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Ask HN: Any Lenovo engineers here part of Superfish fame?
70 points by skant on Feb 26, 2015 | hide | past | web | favorite | 8 comments
You can post with a throw-away account.

How did the decision to include Superfish materialize and what was the behind the scenes drama while this was added to the build?




Lenovo's apology is the perfect example of a non-apology; they are pretending that the outrage is about an inadvertent software vulnerability and not about MITMing/snooping on their customers.

From the CTO's "Open Letter": http://news.lenovo.com/article_display.cfm?article_id=1932

"This software frustrated some users without adding value to the experience so we were in the process of removing it from our preloads. Then, we saw published reports about a security vulnerability created by this software and have taken immediate action to remove it. Clearly this issue has caused concern among our customers, partners and those who care about Lenovo, our industry and technology in general. For this, I would like to again apologize."

I'd rate this as the worst consumer betrayal I have ever seen. If people did this kind of thing, they'd be in prison.


If people went to prison for making apps that collect user information with the only consent being a sentence in page 30 out of 50 in the terms of use, pretty much all big app developers would be felons.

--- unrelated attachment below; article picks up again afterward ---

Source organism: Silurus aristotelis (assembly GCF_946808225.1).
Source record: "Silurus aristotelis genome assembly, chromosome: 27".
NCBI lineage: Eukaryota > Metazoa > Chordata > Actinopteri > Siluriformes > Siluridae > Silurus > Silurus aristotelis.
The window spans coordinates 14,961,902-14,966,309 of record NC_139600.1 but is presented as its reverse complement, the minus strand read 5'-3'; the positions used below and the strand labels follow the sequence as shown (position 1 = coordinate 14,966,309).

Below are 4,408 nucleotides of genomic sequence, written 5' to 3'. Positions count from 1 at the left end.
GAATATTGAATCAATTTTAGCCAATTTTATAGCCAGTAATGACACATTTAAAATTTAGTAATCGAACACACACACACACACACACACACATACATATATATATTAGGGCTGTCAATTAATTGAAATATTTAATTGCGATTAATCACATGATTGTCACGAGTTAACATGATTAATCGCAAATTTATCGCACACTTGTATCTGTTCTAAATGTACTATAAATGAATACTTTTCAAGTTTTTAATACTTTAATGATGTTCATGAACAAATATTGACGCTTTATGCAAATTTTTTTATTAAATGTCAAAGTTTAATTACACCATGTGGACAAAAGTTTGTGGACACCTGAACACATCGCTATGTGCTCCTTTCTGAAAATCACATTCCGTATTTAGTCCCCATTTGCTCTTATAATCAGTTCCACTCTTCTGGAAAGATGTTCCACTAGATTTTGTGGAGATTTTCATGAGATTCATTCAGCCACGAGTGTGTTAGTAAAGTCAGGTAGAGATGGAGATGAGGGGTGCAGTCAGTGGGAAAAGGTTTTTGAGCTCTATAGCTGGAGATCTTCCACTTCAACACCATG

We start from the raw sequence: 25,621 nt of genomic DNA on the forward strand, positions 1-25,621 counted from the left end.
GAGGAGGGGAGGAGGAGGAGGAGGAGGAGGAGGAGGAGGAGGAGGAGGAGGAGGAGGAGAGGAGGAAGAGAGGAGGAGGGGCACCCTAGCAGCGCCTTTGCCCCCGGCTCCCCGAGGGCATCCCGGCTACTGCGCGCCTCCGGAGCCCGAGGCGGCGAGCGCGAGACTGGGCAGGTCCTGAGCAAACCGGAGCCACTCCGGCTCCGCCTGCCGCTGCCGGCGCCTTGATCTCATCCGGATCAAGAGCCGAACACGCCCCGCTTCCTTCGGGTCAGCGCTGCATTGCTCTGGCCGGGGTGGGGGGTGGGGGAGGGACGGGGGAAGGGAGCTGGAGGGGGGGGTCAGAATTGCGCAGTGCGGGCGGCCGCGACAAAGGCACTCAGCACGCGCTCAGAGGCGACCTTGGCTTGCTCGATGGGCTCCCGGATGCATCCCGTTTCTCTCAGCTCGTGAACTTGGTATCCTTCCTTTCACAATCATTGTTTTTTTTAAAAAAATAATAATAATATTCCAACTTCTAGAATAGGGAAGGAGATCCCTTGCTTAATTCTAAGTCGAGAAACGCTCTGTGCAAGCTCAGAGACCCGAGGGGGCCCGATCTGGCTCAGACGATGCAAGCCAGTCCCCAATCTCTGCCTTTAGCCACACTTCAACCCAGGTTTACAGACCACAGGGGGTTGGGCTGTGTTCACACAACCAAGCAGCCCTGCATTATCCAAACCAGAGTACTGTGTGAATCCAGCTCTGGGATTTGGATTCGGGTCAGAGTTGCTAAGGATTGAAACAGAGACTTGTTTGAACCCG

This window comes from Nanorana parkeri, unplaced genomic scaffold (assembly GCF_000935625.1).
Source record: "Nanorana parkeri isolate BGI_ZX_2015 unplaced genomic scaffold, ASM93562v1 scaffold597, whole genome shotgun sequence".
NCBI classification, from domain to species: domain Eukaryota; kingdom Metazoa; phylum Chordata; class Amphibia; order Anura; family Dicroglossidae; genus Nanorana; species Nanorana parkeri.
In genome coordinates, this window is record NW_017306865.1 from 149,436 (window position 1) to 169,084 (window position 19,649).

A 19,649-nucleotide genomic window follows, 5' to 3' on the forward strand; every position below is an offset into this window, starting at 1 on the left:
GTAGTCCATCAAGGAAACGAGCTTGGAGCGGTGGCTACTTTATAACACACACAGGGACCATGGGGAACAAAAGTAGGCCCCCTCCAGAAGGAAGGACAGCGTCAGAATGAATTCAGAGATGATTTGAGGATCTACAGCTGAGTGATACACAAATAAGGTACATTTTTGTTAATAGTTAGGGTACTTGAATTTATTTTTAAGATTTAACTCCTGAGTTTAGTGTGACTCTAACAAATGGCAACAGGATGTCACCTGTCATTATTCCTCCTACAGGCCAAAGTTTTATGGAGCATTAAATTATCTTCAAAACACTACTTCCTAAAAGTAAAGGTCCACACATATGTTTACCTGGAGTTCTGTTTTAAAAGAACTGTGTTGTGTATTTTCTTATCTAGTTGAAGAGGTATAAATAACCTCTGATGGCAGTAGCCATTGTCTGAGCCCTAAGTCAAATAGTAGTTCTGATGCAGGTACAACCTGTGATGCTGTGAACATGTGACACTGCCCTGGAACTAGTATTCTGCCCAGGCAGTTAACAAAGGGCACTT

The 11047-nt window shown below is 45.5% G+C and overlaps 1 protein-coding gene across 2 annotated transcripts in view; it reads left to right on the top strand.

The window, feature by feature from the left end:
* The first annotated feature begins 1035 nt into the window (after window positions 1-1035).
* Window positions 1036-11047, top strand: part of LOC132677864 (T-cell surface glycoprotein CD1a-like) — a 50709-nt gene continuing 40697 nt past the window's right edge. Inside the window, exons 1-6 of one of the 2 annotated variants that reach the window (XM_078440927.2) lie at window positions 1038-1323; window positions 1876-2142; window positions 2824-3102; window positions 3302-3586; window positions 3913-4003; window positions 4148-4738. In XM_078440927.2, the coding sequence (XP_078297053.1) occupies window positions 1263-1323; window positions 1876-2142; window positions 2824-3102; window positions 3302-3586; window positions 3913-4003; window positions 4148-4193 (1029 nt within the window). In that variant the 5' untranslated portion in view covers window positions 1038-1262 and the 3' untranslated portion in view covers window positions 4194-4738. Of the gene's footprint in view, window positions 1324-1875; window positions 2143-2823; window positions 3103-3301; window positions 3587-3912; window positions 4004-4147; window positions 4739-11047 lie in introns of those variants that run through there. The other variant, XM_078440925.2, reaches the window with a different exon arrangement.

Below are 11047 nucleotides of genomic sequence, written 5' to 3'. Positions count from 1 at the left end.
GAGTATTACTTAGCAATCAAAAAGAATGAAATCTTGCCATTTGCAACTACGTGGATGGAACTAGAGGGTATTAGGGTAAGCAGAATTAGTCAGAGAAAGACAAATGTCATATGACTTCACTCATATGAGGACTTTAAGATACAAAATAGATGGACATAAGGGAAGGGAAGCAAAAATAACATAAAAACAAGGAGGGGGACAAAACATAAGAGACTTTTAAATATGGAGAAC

In a big company, this will have had nothing to do with engineers as they are not employed to do business deals.

A business specialist will have made a deal with Superfish in the name of the company. In all likelihood they won't have an understanding exactly how Superfish works, but they are drawn to the revenue opportunity. They'll have put a request in to the imaging team and then it's job done.

They'll be team at Lenovo now reviewing how they got into this mess and trying to ensure it does not repeat in future.


They'll be team at Lenovo now reviewing how they got into this mess and trying to ensure it does not repeat in future.

I wonder which "mess" they'll be focusing on? The fact that this kind of software ended up on their laptops or the resulting PR problems?


I'm not, but I'll grab the hook for a few seconds.

This is going to boil down to Lenovo getting $0.90, $2.00, some other amount per system or a one time payment. It could also be for a specific quantity of desktop/laptop systems, sysems shipped after a specific date or within a specific time frame. There could also be a geographical component to this. There may also be other details to the financial arrangement, targetting demographics and systems affected.

I would guess that this did not get installed on server or workstation products, but I wouldn't be all that surprised if the latter were.

I wonder how much Lenovo received and how the payments were structured.


I think responding to this question would threaten their job security (and, as MrZipf said, the were probably not involved.)


Following the chain, "Any superfish engineers here? Do you think you could of mitigated a large amount of this PR hell (not that it makes it okay) by generating a random root-cert per install, and refusing to accept it on the WAN side of the proxy?" (I guess like AV software does). What was the motive for 1 static cert?


You don't need to be a Lenovo engineer to tell it's because of money and they knew it all from the start.




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